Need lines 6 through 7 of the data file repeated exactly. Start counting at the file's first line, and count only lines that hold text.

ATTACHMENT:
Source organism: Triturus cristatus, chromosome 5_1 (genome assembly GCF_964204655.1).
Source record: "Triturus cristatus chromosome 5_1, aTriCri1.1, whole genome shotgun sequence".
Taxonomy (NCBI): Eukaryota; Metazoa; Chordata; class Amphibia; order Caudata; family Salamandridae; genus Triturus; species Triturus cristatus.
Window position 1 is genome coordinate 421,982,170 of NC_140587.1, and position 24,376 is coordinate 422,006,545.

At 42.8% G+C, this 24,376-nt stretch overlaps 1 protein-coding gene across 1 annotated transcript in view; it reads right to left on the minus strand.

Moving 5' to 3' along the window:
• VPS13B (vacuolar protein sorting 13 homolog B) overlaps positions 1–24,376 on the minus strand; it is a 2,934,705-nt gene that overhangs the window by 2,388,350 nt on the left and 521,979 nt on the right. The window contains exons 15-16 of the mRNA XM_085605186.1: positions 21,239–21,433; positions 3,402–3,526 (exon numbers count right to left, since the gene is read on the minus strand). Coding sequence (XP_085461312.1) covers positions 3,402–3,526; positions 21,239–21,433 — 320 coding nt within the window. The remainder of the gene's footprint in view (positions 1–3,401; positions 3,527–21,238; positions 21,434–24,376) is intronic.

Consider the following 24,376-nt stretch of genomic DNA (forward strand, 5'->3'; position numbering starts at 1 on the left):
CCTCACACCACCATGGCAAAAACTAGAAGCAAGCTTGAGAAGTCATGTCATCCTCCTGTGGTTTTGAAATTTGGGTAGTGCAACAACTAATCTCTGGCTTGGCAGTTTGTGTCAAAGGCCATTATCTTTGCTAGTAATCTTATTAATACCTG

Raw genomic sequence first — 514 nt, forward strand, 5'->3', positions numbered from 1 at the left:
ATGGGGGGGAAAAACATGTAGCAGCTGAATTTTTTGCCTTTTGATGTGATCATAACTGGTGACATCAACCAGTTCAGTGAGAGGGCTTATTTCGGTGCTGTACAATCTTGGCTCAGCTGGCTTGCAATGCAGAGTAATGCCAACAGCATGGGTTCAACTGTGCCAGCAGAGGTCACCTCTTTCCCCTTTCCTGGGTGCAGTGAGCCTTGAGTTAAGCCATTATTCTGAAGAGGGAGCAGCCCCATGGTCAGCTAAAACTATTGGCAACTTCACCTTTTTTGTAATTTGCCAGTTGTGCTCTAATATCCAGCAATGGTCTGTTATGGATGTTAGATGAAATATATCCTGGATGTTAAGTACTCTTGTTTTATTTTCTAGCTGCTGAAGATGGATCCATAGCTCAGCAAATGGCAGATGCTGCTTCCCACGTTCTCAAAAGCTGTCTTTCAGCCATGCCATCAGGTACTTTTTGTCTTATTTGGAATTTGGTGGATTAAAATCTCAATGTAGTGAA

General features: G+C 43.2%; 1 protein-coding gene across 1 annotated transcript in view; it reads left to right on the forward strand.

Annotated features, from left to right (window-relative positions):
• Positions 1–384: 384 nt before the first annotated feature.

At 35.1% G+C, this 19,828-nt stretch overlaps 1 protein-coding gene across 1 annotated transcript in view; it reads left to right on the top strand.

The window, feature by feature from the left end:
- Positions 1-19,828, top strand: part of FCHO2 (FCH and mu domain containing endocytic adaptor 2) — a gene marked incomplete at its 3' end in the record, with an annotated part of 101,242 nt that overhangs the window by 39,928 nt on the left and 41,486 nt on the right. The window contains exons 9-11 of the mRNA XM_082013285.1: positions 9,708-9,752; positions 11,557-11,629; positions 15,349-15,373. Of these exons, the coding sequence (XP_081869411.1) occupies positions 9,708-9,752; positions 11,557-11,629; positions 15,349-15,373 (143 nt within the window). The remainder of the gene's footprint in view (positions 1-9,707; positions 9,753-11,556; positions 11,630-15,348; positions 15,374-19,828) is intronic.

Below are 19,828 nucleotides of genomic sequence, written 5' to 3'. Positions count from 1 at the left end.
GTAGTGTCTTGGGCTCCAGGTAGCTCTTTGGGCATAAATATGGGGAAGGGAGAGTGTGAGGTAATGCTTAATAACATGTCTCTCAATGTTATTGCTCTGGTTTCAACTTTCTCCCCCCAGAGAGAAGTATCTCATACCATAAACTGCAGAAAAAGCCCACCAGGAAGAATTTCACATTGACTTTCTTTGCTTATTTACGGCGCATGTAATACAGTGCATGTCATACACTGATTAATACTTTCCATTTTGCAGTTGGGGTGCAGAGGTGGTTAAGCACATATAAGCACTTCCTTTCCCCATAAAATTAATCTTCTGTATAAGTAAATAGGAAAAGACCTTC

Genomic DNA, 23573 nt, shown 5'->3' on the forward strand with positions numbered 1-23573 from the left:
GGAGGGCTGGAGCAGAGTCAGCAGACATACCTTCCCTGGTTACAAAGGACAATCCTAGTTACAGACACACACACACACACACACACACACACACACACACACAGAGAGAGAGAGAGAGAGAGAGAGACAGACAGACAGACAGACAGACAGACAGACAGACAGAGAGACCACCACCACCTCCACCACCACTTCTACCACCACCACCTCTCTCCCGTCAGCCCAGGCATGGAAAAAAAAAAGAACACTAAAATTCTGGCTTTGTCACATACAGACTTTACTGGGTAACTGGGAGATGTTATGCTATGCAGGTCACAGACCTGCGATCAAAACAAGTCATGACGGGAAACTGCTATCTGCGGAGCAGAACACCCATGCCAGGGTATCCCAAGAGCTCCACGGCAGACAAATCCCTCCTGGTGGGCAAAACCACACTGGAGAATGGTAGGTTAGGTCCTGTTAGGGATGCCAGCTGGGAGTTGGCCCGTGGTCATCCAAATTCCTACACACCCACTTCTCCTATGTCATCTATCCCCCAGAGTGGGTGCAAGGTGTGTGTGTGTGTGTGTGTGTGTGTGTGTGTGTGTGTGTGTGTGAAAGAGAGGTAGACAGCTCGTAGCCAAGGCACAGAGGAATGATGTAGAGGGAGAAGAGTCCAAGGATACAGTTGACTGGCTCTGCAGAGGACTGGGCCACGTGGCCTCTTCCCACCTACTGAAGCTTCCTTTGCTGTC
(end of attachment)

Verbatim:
Moving 5' to 3' along the window:
• VPS13B (vacuolar protein sorting 13 homolog B) overlaps positions 1–24,376 on the minus strand; it is a 2,934,705-nt gene that overhangs the window by 2,388,350 nt on the left and 521,979 nt on the right. The window contains exons 15-16 of the mRNA XM_085605186.1: positions 21,239–21,433; positions 3,402–3,526 (exon numbers count right to left, since the gene is read on the minus strand). Coding sequence (XP_085461312.1) covers positions 3,402–3,526; positions 21,239–21,433 — 320 coding nt within the window. The remainder of the gene's footprint in view (positions 1–3,401; positions 3,527–21,238; positions 21,434–24,376) is intronic.